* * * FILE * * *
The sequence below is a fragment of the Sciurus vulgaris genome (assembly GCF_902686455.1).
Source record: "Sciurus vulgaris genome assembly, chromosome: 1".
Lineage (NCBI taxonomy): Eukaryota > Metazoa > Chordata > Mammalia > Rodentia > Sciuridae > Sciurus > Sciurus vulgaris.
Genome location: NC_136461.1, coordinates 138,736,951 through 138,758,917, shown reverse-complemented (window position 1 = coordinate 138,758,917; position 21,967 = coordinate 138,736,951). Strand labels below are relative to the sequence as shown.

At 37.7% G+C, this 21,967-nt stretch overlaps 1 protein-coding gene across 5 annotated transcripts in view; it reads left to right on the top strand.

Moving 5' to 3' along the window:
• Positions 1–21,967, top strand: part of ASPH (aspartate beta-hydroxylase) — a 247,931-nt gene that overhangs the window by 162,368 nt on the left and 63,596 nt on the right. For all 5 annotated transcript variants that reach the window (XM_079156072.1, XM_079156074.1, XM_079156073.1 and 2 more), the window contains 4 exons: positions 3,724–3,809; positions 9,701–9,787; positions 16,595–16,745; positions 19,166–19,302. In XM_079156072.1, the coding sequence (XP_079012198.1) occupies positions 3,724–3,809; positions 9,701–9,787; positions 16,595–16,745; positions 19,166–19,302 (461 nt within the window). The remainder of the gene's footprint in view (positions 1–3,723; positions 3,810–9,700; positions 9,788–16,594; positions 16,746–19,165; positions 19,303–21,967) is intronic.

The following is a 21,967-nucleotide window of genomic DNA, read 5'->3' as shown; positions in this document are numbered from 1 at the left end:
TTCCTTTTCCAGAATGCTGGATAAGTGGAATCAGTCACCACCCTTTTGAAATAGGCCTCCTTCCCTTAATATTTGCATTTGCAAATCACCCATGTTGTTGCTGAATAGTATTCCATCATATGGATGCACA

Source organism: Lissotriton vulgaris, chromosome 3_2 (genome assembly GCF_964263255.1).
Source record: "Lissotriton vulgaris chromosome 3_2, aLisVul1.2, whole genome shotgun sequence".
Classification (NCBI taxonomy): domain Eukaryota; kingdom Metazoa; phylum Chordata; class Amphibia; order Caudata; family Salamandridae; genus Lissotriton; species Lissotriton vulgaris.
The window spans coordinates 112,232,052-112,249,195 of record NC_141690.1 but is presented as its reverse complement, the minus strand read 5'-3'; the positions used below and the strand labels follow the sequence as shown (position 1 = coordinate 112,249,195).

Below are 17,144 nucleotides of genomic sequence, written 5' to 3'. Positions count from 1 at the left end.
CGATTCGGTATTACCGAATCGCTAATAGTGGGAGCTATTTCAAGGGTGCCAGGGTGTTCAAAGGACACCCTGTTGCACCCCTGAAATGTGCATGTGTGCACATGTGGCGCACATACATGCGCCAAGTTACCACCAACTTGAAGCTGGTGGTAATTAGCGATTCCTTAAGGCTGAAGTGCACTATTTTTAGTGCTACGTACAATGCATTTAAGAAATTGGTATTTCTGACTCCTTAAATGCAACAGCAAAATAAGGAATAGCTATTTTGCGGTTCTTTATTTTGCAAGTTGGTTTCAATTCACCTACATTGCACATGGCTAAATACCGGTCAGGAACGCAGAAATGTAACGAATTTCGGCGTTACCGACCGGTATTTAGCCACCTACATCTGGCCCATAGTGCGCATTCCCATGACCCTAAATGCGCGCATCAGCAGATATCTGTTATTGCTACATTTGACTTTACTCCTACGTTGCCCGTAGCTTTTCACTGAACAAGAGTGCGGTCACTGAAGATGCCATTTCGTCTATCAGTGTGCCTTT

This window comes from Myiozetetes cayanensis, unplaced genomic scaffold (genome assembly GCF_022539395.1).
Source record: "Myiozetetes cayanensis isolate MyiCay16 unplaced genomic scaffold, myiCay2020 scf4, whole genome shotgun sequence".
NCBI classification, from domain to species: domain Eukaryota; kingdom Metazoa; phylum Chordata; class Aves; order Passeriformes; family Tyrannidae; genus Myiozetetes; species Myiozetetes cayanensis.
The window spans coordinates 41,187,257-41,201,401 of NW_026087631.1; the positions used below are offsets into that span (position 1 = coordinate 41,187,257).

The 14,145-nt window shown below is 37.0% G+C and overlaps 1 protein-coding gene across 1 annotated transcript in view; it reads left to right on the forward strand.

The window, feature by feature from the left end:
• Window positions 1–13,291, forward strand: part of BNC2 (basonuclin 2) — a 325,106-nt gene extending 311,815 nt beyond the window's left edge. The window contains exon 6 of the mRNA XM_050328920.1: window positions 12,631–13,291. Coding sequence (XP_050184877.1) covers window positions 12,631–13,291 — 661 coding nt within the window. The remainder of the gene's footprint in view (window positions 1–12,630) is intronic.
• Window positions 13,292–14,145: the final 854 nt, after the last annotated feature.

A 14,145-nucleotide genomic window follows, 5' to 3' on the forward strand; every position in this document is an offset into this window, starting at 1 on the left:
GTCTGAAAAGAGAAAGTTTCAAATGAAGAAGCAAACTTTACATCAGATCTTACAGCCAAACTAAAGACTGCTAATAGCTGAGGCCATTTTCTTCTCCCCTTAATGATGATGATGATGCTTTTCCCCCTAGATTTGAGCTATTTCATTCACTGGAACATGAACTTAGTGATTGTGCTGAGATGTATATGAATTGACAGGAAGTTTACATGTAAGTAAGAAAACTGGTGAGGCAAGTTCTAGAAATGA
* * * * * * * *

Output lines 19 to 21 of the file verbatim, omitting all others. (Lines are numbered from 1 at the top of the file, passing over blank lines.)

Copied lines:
The window spans coordinates 41,187,257-41,201,401 of NW_026087631.1; the positions used below are offsets into that span (position 1 = coordinate 41,187,257).

The 14,145-nt window shown below is 37.0% G+C and overlaps 1 protein-coding gene across 1 annotated transcript in view; it reads left to right on the forward strand.

The window, feature by feature from the left end: